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"Kee-shes-wa, A Fox Chief", from History of the Indian Tribes of North America, (1836–1844, three volumes)
Chief Wapello; "Wa-pel-la the Prince, Musquakee Chief", from History of the Indian Tribes of North America

The Meskwaki (sometimes spelled Mesquaki), also known by the European exonyms Fox Indians or the Fox, are a Native American people. They have been closely linked to the Sauk people of the same language family. In the Meskwaki language, the Meskwaki call themselves Meshkwahkihaki, which means "the Red-Earths", related to their creation story. Historically their homelands were in the Great Lakes region. The tribe coalesced in the St. Lawrence River Valley in present-day Ontario, Canada. Under French colonial pressures, it migrated to the southern side of the Great Lakes to territory that much later was organized by European Americans as the states of Michigan, Wisconsin, Illinois, and Iowa.

The Meskwaki suffered damaging wars with the French and their Native American allies in the early 18th century, with one in 1730 decimating the tribe. Euro-American colonization and settlement proceeded in the United States during the 19th century and forced the Meskwaki/Fox south and west into the tall grass prairie in the American Midwest. In 1851 the Iowa state legislature passed an unusual act to allow the Fox to buy land and stay in the state. Other Sac and Fox were removed to Indian territory in what became Kansas, Oklahoma and Nebraska. In the 21st century, two federally recognized tribes of "Sac and Fox" have reservations, and one has a settlement.


The name is derived from the Meskwaki creation myth, in which their culture hero, Wisaka, created the first humans out of red clay.[1] They called themselves Meshkwahkihaki in Meskwaki, meaning "the Red-Earths".

The name Fox later was derived from a French mistake during the colonial era: hearing a group of Indians identify as "Fox", the French applied what was a clan name to the entire tribe who spoke the same language by calling them "les Renards." Later the English and Anglo-Americans adopted the French name by using its translation in English as "Fox." This name was also used officially by the United States government from the 19th century.[citation needed]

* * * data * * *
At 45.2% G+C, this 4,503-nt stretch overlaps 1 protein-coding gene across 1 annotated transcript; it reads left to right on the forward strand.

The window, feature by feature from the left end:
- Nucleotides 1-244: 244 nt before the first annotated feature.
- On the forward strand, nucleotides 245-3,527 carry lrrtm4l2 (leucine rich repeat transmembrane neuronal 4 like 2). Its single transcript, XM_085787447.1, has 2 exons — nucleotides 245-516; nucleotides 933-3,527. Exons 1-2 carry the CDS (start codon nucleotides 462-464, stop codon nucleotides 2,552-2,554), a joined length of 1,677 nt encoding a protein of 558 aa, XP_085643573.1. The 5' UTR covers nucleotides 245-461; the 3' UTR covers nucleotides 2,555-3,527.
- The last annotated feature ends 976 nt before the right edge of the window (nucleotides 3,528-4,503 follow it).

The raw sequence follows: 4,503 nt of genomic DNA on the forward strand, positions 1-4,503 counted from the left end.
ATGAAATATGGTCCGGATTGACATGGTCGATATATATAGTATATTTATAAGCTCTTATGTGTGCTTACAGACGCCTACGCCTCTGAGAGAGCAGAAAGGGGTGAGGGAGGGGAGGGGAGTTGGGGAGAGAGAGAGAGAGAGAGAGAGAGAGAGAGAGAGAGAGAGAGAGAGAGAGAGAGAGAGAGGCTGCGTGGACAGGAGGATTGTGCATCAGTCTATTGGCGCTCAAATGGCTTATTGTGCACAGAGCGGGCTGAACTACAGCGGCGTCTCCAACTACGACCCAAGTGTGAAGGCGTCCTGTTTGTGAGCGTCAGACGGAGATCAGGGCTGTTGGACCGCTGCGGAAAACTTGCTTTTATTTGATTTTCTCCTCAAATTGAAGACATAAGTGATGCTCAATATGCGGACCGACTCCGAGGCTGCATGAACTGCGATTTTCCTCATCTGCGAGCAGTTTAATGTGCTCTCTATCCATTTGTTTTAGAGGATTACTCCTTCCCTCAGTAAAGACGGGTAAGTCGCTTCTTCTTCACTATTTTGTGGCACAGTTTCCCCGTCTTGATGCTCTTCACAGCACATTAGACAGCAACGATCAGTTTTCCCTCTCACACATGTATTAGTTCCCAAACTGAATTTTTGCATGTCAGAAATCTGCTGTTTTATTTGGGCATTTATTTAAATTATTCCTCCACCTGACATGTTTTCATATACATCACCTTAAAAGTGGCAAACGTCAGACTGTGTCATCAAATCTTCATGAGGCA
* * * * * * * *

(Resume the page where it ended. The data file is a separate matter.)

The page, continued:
Historically the Meskwaki used Triodanis perfoliata as an emetic in tribal ceremonies to make one "sick all day long,"[2] smoking it at purification and other spiritual rituals.[3] They smudge Symphyotrichum novae-angliae and use it to revive unconscious people.[4] They used Agastache scrophulariifolia, an infusion of the root used as a diuretic, also using a compound of the plant heads medicinally.[5] They eat the fruits of Viburnum prunifolium raw and cook them into a jam.[6] They make the flowers of Solidago rigida into a lotion and use them on bee stings and for swollen faces.[7]


Meskwaki signature of a fox on the Great Peace of Montreal.

Meskwaki are of Algonquian origin from the prehistoric Woodland period culture area. The Meskwaki language is a dialect of the Sauk-Fox-Kickapoo language spoken by the Sauk, Meskwaki, and Kickapoo,[8] within the Algonquian languages family. Algonquians are a broad group which includes many tribes on the Atlantic Coast and around the Great Lakes.

The Meskwaki and Sauk peoples are two distinct tribal groups. Linguistic and cultural connections between the two tribes have made them often associated in history. Under US government recognition treaties, officials treat the Sac (anglicized Sauk term) and Meskwaki as a single political unit, despite their distinct identities.[citation needed]

Great Lakes region[edit]

Historically the Meskwaki lived along the Saint Lawrence River in present-day Ontario, northeast of Lake Ontario. The tribe may have numbered as many as 10,000, but years of war with the Huron, whom French colonial agents supplied with arms, and exposure to new European infectious diseases reduced their numbers. In response to these pressures, the Meskwaki migrated west, first to present-day eastern Michigan in the area between Saginaw Bay and Detroit west of Lake Huron. Later they moved further west into what is now Wisconsin.[citation needed]